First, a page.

Amber told me I could go, that she would be perfectly safe planting chamomile in her unguarded plot in the formerly community garden. The previous organizer abandoned it to focus on his other gardens, taking with him its protections and tools, irrespective if they belonged to him. Amber had contacted a reporter about this and was scheduled to talk to him in a few days.
The sun had already set and darkness rapidly fell over Red Hook. But it's a safe place, I thought. Unlike in my books, no horrors wander the streets below the notice of humankind, waking to prey upon the unwary and ignorant. Red Hook is a town where most people one passes on the street will offer a friendly wave, even if they have never seen you before.
The following day, we were to meet with Rhianna, the officiant for our summer wedding. Amber and I had been delighting to perfect our ceremony, making it uniquely ours from the files Rhianna had sent us. I was so excited to know that this wedding is coming closer to actually happening, that Amber wouldn't sit me down and confess she isn't ready. It wasn't completely easy for me to come to embrace the idea of a wedding, however much I love being with Amber, but I had finally done that.
We went to the garden together on bikes I had just bought for us, hers with a milk crate attached so she could carry plants and groceries. Her bike was a late Valentine's Day present, mine was simply bought in the awareness that repairing my old bike would cost more than the price of a new one. If I had only let us take her car or if we still walked to the garden, there would have been no excuse to leave her there that night. I would have sat and waited until she was satisfied with her planting and we could return, hand-in-hand and talking of nothing.
I call and call her phone when one hour stretches to many. She never answers and I wish I had some means of tracking where her phone is, as they would on television. I finally call the police or they just show up at my door, whichever is more dramatic. They can't find her and find it rather suspicious that I write books about disappeared young women and murderous creatures, dredging up old entries I wrote with tongue firmly in cheek, though they eventually concede that I am likely innocent of whatever happened to her given how eagerly I allow them to paw through our things for clues, though it is plain to me that evidence would be in the former community garden. Usually, the domestic partner has something to do with a disappearance, they tell me-at least according to my grasp of criminology via Law & Order. There should be no avenue left unharassed in the search, though.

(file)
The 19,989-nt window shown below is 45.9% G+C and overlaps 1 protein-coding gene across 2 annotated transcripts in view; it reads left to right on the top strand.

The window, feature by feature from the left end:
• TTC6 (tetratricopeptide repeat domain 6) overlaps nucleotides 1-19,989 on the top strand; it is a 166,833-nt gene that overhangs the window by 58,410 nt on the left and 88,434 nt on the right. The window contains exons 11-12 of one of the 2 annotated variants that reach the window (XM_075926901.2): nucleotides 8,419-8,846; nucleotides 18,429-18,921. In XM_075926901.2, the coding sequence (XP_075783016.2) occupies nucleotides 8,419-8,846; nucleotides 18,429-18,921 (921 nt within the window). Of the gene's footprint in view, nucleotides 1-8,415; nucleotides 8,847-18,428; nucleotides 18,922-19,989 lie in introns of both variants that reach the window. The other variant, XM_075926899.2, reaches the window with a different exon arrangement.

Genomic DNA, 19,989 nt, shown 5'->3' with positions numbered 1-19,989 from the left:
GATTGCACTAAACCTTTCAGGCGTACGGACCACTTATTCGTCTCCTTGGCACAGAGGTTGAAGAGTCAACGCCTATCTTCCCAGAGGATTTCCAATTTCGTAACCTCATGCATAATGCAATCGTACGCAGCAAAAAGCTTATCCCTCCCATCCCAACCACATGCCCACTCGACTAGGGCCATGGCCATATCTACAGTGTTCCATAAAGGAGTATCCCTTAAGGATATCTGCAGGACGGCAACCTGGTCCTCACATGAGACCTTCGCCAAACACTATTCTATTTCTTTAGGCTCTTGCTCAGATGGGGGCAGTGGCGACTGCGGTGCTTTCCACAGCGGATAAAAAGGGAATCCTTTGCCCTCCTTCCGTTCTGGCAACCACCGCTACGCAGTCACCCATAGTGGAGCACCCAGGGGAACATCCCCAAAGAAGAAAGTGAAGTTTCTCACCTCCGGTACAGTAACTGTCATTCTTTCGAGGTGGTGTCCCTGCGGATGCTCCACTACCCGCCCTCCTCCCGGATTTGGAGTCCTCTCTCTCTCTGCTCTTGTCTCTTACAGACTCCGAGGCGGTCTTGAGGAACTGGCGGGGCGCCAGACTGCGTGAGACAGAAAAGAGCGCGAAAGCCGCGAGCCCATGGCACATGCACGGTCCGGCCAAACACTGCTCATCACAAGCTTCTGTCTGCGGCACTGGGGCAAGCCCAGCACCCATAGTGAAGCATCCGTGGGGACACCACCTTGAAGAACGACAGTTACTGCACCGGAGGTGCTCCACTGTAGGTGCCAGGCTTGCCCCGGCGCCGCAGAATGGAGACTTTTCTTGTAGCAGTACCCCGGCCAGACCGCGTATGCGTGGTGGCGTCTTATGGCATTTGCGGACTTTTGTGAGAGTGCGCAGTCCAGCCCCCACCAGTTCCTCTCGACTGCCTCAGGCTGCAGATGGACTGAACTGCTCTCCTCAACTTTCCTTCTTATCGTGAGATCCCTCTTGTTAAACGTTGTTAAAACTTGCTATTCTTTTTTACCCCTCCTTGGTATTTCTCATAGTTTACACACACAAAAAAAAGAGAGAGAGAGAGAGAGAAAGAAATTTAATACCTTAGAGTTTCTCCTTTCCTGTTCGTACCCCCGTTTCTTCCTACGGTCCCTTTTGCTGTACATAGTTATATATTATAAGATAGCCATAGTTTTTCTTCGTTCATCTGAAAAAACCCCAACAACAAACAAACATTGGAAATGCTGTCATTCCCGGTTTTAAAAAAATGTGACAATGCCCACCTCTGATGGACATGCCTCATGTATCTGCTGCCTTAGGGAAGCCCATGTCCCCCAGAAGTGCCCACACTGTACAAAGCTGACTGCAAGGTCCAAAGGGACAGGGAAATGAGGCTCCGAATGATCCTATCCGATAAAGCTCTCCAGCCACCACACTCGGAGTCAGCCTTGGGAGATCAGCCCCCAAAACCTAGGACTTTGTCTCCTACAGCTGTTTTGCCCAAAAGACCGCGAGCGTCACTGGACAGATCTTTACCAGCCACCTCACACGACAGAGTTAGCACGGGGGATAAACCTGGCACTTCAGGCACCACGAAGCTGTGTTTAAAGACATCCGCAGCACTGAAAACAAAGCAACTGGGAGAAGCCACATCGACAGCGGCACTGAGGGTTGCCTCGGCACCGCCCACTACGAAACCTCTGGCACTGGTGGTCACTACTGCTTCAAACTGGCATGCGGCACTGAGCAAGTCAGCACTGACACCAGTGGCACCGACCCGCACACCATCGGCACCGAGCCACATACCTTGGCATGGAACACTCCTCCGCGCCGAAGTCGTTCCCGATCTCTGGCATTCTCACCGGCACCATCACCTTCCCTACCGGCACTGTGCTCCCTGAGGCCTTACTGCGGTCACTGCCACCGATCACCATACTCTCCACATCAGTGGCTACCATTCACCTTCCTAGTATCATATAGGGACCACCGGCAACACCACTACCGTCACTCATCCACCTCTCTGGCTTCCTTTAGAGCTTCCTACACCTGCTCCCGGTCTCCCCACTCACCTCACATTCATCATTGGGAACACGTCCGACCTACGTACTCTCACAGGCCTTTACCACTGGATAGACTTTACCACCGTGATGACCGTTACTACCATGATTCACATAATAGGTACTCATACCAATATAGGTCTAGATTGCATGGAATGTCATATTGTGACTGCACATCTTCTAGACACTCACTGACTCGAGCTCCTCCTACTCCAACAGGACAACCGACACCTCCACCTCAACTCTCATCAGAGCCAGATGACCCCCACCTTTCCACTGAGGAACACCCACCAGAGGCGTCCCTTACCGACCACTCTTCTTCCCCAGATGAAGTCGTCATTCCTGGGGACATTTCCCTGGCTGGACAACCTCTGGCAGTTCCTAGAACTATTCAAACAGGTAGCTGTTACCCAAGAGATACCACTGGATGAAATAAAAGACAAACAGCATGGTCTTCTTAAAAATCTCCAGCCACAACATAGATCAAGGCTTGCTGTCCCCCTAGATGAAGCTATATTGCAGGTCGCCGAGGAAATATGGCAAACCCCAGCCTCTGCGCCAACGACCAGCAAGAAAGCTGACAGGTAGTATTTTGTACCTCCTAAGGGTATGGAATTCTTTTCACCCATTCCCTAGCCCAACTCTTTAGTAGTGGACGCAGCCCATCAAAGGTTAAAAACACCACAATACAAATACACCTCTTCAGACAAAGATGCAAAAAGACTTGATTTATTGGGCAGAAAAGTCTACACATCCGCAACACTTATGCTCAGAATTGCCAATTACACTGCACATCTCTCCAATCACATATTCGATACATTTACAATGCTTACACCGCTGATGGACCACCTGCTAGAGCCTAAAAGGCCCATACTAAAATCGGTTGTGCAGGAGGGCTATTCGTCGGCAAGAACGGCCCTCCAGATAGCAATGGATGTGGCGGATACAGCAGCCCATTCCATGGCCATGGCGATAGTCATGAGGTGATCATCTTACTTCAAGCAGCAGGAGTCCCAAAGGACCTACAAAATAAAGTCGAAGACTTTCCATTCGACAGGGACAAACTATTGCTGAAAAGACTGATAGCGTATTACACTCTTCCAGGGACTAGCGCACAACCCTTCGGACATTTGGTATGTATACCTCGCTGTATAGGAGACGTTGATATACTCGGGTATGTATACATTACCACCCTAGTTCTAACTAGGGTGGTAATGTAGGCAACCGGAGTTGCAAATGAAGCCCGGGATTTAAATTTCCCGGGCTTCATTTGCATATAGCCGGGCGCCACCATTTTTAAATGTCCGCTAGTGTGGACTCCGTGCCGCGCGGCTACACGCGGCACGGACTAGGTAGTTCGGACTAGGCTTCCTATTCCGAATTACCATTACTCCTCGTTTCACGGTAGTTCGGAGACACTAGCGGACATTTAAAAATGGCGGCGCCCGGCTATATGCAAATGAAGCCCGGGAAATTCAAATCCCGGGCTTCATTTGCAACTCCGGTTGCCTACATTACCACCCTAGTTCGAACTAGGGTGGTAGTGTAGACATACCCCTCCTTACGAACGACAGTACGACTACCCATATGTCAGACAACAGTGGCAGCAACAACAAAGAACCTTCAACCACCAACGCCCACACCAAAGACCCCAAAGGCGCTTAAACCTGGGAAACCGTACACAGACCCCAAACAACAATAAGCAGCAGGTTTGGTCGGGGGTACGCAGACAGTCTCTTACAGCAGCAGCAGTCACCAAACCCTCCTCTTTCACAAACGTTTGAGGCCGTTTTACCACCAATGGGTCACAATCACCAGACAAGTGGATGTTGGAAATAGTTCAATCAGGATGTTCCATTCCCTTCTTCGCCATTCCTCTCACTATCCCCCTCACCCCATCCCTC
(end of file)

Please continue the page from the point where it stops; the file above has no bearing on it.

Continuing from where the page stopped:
Amber quickly becomes a sort of martyr-in-absentia in Red Hook. The fence that was torn down in the space of a night is replaced and the community plants flowers in her honor, once the reporter writes a thorough detailing of her disappearance.
It is all my fault that she is missing or hurt. If only I had stayed beside her in her unprotected garden, I could have kept her safe. Instead, I abandoned her to the elements so I could clean the apartment a little before she returned home, so I could prove that I trust her judgment and the safety of Red Hook.
Of course, none of that happened. I emptied the dishwasher and picked up around the apartment, doing my best not to call to reveal the depths of my paranoia except for once, after it is quite dark out, and she picks it up to reveal she is pushing her bicycle up our driveway. By the time she allays my fears, telling me the only excitement to be had was a sedate frog in the road she shooed to safety, I have blocked the scene where a hardnosed detective interrogates me with suspicion in his eyes and a cigarette smoldering in an ashtray my apartment has never contained. It is the curse of being a novelist that I not only can spin a worrying yarn for myself, but can point out every bit of melodramatic foreshadowing that led to tragedy.
Soon in Xenology: The perils of poverty. Praise and negotiation.
last watched: Ender's Game
reading: The Girl Who Soared Over Fairyland and Cut the Moon in Two
listening: Jenny Dalton